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5 Pointz. Long Island City, NY. (photo © Jaime Rojo)

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5 Pointz. Long Island City, NY. (photo © Jaime Rojo)

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5 Pointz. Long Island City, NY. (photo © Jaime Rojo)

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5 Pointz. Long Island City, NY. (photo © Jaime Rojo)

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5 Pointz. Long Island City, NY. (photo © Jaime Rojo)

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5 Pointz. Long Island City, NY. (photo © Jaime Rojo)

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5 Pointz. Long Island City, NY. (photo © Jaime Rojo)

 

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Please note: All content including images and text are © BrooklynStreetArt.com, unless otherwise noted. We like sharing BSA content for non-commercial purposes as long as you credit the photographer(s) and BSA, include a link to the original article URL and do not remove the photographer’s name from the .jpg file. Otherwise, please refrain from re-posting. Thanks!

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This article is also published on The Huffington Post

 

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The 2013 BSA Year in Images (VIDEO)

The 2013 BSA Year in Images (VIDEO)

Here it is! Our 2013 wrap up featuring favorite images of the year by Brooklyn Street Art’s Jaime Rojo.

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Before our video roundup below here is the Street Art photographer’s favorite of the year, snapped one second before he was singled out of a New York crowd, handcuffed, and stuffed into a police car – sort of like the Banksy balloons he was capturing.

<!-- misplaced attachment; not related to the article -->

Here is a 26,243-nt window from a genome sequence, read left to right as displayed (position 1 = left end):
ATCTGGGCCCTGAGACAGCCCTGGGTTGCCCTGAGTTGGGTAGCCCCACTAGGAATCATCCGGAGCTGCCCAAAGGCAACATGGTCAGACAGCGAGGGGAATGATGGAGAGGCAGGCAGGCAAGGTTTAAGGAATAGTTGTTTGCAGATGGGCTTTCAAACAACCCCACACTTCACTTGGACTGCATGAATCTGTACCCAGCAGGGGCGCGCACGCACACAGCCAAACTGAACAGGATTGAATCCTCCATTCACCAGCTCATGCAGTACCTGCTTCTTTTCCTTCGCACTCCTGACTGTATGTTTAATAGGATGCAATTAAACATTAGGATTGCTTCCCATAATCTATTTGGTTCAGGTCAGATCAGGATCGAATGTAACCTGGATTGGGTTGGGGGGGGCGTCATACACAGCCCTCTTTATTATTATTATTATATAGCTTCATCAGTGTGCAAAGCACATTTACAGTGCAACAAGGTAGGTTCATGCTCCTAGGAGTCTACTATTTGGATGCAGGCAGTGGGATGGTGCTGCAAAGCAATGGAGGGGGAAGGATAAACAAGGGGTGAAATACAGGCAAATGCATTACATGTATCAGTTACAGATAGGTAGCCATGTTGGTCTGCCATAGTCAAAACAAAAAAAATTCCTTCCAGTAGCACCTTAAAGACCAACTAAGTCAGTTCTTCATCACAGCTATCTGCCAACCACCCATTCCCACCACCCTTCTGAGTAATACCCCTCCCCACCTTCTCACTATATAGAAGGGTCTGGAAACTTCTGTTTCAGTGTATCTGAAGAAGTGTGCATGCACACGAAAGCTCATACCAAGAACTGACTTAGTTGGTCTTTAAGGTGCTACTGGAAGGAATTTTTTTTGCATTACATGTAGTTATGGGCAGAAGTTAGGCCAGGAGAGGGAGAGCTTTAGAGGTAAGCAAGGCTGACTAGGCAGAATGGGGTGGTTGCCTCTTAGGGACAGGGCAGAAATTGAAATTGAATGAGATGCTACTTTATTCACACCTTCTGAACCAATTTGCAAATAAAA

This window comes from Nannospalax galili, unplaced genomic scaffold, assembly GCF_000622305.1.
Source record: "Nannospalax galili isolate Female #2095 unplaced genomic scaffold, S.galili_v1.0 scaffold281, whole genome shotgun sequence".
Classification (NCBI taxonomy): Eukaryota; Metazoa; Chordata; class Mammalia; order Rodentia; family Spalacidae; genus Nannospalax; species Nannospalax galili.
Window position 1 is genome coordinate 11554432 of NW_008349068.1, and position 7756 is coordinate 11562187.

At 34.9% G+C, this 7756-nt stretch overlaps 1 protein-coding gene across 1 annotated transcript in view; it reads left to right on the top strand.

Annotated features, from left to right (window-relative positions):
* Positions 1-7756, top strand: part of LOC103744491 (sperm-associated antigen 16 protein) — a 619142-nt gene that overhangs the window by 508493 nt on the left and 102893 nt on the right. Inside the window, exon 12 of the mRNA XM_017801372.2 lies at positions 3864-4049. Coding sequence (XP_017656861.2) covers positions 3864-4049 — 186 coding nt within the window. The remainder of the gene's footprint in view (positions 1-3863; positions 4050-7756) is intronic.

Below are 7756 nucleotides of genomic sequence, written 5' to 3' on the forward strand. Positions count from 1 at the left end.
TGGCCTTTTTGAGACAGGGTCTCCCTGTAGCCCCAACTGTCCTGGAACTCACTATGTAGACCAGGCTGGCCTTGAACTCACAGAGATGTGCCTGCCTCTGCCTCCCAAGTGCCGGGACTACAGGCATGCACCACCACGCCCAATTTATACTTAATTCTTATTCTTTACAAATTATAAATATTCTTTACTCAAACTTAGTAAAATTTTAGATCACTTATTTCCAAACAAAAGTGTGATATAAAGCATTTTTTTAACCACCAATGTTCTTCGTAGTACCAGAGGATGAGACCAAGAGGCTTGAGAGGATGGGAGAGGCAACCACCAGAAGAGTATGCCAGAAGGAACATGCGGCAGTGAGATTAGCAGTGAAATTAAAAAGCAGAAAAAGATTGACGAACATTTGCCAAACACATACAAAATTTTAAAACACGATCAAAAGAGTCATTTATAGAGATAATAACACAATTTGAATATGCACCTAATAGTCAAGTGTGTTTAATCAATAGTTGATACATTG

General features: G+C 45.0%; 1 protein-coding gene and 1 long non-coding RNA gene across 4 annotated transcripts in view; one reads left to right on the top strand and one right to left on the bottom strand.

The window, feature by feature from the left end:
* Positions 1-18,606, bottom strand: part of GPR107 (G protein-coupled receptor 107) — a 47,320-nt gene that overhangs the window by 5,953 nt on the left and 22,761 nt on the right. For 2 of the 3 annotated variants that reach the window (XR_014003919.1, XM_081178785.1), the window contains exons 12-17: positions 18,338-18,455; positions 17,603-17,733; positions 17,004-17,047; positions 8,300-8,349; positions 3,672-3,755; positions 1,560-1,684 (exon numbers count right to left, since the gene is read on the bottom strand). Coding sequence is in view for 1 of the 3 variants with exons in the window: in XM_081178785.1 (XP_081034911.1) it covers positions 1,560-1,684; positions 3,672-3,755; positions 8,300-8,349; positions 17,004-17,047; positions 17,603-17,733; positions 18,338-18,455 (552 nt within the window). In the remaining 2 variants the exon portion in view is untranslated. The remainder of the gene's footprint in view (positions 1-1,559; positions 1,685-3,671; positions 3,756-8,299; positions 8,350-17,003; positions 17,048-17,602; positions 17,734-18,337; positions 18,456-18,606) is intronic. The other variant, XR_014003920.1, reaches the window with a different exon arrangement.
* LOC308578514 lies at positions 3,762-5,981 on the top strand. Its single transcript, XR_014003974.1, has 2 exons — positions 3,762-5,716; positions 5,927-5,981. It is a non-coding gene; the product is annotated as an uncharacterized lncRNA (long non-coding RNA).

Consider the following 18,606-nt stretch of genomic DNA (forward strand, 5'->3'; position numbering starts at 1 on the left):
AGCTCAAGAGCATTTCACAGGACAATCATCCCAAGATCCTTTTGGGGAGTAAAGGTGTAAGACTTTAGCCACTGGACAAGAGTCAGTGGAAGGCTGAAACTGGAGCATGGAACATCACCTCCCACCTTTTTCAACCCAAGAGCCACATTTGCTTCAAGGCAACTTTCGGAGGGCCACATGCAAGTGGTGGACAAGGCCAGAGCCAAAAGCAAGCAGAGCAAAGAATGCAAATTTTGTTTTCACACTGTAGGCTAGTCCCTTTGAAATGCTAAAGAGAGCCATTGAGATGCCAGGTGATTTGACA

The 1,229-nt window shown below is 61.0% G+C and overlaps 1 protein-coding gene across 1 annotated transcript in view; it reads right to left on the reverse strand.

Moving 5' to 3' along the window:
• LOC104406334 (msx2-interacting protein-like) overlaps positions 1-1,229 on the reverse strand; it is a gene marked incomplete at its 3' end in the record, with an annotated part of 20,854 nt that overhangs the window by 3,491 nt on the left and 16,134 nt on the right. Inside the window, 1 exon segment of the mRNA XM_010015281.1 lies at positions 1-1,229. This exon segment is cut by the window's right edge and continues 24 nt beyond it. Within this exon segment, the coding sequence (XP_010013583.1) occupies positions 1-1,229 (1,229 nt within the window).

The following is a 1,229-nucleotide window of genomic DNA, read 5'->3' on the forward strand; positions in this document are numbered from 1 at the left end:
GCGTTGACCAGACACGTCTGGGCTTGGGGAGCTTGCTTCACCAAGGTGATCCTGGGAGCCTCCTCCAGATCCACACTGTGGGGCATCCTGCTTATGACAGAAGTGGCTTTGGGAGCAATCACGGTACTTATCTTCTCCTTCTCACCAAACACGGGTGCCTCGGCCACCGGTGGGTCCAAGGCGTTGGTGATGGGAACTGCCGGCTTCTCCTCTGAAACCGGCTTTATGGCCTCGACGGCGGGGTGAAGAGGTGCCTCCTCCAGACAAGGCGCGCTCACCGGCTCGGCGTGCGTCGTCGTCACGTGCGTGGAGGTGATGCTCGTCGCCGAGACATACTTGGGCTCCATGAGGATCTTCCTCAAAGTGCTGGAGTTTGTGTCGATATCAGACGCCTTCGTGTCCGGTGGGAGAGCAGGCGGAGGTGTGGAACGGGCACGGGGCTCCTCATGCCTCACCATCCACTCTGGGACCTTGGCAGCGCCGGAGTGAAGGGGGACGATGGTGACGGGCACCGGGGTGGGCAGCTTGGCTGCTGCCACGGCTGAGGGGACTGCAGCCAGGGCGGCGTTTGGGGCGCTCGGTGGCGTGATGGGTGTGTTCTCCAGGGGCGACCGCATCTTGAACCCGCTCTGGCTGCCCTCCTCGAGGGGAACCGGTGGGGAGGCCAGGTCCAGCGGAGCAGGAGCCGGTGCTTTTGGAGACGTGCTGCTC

“Among all the thousands of photos I took this year there’s one that encapsulates the importance of Street Art in the art world and some of the hysteria that can build up around it,” he says of his final shot on the final day of the one month Better Out Than In artist ‘residency’ in NYC this October. It was a cool day to be a Street Art photographer – but sadly Rojo was camera-less in a case of mistaken identity, if only for a short time.

Released two hours later after the actual car-jumping trespasser was charged, Rojo was happy to hear the Chief Lieutenant tell his officer “you’ve got the wrong man”, to get his shoelaces back, and to discover this photo was still on his camera. He also gets to tell people at parties that he spent some time in the holding cell with the two guys whom New York watched tugging down the B-A-N-K-S-Y.

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What’s everybody looking at? Jaime Rojo’s favorite image of the year at the very end of the Banksy brouhaha. (photo © Jaime Rojo)

Now, for the Video

When it came to choosing the 112 images for the video that capture the spirit of the Street Art scene in ’13, we were as usual sort of overwhelmed to comb through about ten thousand images and to debate just how many ‘legal’ versus ‘illegal’ pieces made it into the mix. Should we include only images that went up under the cover of the night, unsanctioned, uncensored, uncompromised, unsolicited and uncommissioned? Isn’t that what Street Art is?

Right now there are a growing number of legal pieces going up in cities thanks to a growing fascination with Street Art and artists and it is causing us to reevaluate what the nature of the Street Art scene is, and what it may augur for the future. You can even say that from a content and speech perspective, a sizeable amount of the new stuff is playing it safe – which detracts from the badass rebel quality once associated with the practice.

These works are typically called by their more traditional description – murals. With all the Street Art / graffiti festivals now happening worldwide and the growing willingness of landlords to actually invite ‘vandals’ to paint their buildings to add cache to a neighborhood and not surprisingly benefit from the concomitant increase in real estate values, many fans and watchers have been feeling conflicted in 2013 about the mainstreaming that appears to be taking place before our eyes. But for the purposes of this roundup we decided to skip the debate and let everybody mix and mingle freely.

This is just a year-end rollicking Street Art round-up; A document of the moment that we hope you like.